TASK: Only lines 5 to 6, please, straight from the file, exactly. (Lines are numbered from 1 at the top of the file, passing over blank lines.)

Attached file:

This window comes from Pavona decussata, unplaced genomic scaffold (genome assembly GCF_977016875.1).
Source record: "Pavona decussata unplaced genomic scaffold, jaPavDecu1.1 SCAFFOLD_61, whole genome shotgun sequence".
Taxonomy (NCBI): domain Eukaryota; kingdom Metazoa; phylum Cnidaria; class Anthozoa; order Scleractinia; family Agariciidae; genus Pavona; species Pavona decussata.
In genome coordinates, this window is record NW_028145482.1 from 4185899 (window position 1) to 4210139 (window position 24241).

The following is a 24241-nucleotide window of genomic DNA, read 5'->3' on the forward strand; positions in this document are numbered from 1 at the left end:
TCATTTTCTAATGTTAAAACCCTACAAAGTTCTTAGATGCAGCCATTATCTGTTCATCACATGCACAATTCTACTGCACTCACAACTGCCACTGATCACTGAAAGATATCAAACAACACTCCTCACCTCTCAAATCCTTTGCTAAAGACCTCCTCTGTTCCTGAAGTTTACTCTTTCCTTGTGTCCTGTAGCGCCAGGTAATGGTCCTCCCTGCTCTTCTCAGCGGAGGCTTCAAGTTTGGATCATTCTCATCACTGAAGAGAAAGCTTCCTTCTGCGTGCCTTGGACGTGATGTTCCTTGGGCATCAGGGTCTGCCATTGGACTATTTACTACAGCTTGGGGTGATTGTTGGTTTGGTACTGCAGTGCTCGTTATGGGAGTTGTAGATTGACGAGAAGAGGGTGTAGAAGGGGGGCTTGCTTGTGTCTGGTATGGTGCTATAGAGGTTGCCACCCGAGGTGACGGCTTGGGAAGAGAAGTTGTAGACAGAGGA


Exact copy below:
The following is a 24241-nucleotide window of genomic DNA, read 5'->3' on the forward strand; positions in this document are numbered from 1 at the left end:
TCATTTTCTAATGTTAAAACCCTACAAAGTTCTTAGATGCAGCCATTATCTGTTCATCACATGCACAATTCTACTGCACTCACAACTGCCACTGATCACTGAAAGATATCAAACAACACTCCTCACCTCTCAAATCCTTTGCTAAAGACCTCCTCTGTTCCTGAAGTTTACTCTTTCCTTGTGTCCTGTAGCGCCAGGTAATGGTCCTCCCTGCTCTTCTCAGCGGAGGCTTCAAGTTTGGATCATTCTCATCACTGAAGAGAAAGCTTCCTTCTGCGTGCCTTGGACGTGATGTTCCTTGGGCATCAGGGTCTGCCATTGGACTATTTACTACAGCTTGGGGTGATTGTTGGTTTGGTACTGCAGTGCTCGTTATGGGAGTTGTAGATTGACGAGAAGAGGGTGTAGAAGGGGGGCTTGCTTGTGTCTGGTATGGTGCTATAGAGGTTGCCACCCGAGGTGACGGCTTGGGAAGAGAAGTTGTAGACAGAGGA